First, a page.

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Photo: M&R Glasgow/Flickr

After Pittsburgh, Thousand Oaks, Will New Congress Push for Gun Safety Research?

, researcher, Center for Science & Democracy

My colleagues and I have written extensively in the past on gun violence and need to remove barriers for federal research. We have seen some progress, with Congress clarifying this past spring that the Centers for Disease Control and Prevention (CDC) may pursue research on gun violence prevention. Previously, legislative language in spending bills (known as the Dickey Amendment) had effectively banned the CDC from researching gun violence since 1996. Gun violence is a public health issue, and as with all public health issues, it requires scientific evidence to build the most effective policies to protect people. But is that research actually happening now? We need to ensure that it is. Read more >

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CDC Scientists Plea to Congress: Let Us Research Gun Violence

, researcher, Center for Science & Democracy

This past Wednesday, our nation bore witness as another gun-related tragedy unfolded, this time at a high school. Seventeen people were shot and killed, more than two dozen others wounded at Stoneman Douglas High School in Broward County, Florida after a heavily armed, former student of the school brazenly opened fire on unsuspecting, innocent teachers and pupils. There have been 290 school shootings since 2013, 1,333 mass shootings since 2014, and 56,755 deaths by guns since 2014– yet our government does not deem gun violence to be a public health concern worth researching. We must support scientists to do the necessary work that would shed light on how to protect the public. How many firearm casualties must there be to justify use of federal investment for research into the safety of this country’s residents?

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4 Ways to Discuss Congressional Budget Riders at the Dinner Table this Thanksgiving

, researcher, Center for Science & Democracy

Holiday gatherings with the family can be awkward, especially if you aren’t prepared for the inevitable table talk. Feeling like you don’t have enough fodder to sustain a conversation at the Thanksgiving dinner table this month?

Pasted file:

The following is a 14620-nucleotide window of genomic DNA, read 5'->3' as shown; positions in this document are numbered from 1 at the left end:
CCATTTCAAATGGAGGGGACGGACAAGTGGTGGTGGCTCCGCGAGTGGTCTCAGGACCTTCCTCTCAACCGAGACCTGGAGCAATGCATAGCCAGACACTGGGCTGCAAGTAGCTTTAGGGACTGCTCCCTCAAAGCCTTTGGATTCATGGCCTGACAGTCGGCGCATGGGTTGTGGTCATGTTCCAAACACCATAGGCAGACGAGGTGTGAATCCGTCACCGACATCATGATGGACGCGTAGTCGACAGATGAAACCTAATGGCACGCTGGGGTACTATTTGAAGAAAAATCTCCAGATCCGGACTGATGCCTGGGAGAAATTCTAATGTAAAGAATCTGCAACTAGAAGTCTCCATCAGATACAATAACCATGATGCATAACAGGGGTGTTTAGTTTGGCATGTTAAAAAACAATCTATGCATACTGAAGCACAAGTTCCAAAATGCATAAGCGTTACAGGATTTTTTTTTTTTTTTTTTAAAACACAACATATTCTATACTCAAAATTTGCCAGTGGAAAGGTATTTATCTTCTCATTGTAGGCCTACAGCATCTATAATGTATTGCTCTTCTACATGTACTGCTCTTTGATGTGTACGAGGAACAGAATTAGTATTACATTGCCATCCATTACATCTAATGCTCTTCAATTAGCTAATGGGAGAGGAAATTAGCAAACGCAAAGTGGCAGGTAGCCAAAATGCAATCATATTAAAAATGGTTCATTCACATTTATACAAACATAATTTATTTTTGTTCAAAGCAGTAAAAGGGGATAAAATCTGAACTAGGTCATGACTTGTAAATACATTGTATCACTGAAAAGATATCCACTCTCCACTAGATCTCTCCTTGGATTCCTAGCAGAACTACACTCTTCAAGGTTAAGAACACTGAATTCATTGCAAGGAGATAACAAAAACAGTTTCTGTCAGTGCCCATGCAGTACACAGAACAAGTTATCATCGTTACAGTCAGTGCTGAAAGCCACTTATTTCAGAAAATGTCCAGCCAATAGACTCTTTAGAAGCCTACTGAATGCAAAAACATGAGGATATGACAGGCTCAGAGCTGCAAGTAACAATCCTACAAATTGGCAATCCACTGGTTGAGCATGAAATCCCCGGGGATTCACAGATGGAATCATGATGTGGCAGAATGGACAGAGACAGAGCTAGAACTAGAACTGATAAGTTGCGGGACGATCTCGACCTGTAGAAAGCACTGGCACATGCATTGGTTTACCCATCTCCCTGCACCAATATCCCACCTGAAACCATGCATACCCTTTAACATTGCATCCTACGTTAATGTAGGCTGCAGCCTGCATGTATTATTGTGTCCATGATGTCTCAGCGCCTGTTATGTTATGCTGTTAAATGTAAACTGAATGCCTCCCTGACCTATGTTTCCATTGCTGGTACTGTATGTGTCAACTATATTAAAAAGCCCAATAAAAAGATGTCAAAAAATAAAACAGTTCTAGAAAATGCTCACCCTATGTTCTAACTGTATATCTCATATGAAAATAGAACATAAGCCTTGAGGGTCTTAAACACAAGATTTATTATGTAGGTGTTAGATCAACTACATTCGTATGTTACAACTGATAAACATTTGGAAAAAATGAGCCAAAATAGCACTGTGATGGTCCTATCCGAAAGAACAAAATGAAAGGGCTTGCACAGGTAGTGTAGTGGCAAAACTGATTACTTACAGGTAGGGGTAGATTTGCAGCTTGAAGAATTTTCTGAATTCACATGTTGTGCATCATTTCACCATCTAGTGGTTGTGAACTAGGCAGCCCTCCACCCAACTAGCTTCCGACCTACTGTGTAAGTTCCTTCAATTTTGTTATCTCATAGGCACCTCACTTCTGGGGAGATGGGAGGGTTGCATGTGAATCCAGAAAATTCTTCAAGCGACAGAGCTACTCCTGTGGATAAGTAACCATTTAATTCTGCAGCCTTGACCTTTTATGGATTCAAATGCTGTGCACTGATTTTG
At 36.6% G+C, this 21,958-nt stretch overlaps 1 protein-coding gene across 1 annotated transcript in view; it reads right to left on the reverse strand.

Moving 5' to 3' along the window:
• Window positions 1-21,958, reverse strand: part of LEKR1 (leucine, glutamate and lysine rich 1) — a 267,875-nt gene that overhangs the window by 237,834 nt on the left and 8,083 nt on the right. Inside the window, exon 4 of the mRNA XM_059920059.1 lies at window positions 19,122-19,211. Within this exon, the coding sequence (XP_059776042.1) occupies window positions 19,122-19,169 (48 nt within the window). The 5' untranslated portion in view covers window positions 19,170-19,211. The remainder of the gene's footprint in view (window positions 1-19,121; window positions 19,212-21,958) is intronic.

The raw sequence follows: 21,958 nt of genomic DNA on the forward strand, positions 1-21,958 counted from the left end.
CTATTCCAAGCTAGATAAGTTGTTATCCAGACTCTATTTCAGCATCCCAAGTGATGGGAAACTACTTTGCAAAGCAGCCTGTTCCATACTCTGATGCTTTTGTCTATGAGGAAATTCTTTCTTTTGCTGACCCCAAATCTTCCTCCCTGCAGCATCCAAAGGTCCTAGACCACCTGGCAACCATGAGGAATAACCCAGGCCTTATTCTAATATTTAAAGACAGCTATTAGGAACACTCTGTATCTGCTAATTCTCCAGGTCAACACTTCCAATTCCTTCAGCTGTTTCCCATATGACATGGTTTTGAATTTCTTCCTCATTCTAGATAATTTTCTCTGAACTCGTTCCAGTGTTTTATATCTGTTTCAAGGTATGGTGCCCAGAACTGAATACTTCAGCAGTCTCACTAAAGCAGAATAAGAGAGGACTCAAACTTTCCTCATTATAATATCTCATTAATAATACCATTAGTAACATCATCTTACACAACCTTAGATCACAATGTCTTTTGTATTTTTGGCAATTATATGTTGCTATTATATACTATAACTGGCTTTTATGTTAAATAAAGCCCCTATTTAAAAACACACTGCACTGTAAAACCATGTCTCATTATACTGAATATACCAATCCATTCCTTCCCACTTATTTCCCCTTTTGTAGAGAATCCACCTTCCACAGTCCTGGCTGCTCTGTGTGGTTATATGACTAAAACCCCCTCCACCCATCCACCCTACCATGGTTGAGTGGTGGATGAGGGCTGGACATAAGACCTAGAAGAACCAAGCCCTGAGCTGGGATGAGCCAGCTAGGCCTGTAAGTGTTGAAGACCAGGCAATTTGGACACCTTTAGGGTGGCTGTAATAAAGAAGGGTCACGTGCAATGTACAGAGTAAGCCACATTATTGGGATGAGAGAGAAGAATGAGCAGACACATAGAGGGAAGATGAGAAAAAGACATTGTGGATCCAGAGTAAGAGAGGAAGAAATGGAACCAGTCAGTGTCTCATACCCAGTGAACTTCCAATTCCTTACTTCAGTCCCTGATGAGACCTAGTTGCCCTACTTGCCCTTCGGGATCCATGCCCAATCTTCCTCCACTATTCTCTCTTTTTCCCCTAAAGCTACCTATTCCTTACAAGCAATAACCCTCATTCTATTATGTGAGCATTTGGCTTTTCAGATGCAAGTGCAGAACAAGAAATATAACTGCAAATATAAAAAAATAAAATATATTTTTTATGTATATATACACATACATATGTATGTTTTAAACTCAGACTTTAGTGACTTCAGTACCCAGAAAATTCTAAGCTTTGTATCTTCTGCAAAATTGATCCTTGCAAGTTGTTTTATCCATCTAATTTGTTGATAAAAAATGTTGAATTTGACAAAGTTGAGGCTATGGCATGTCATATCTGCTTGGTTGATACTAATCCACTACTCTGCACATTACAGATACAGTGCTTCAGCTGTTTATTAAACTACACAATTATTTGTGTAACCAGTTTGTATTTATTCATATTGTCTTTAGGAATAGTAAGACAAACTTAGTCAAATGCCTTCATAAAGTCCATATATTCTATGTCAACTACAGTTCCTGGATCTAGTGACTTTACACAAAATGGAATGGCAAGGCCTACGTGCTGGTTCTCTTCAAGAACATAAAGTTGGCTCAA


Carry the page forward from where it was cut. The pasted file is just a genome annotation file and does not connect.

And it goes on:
Fret not! Every year around this time, my colleagues write about the budget process as the clock ticks for Congress to pass a clean budget – that is, a budget free from “poison pill” policy provisions and seemingly innocuous regulatory process riders that would hamper agencies from utilizing the best available science in rulemaking. These anti-science riders are extraneous special interest policies tacked onto a must-pass spending bill, a sort of parasitic mutualism, if you will. Read more >

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Why You Should Be Paying Attention to the Upcoming Budget Fight

, Washington representative, Center for Science and Democracy

When it comes to Congress, we know that budgets are about more than just money. Back in April, I warned that we shouldn’t let the federal budget process become a playground for special interests. Basically, with little to no debate, policymakers will exploit the process and attempt to sneak in harmful, ideological provisions that undermine the use of science in the policymaking process and help rig the system for special interests. Read more >

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The Seven Senators Who Fought for Gun Violence Research During the Filibuster

, Washington representative, Center for Science and Democracy

Yesterday, something remarkable happened in the United States Senate. Senator Chris Murphy (CT) led a filibuster on gun violence for nearly 15 hours. His goal? Get a vote on two gun safety measures. And in the process, he helped shine a light on an incredibly misguided ban on federal gun violence research that has been in place for twenty years. Read more >

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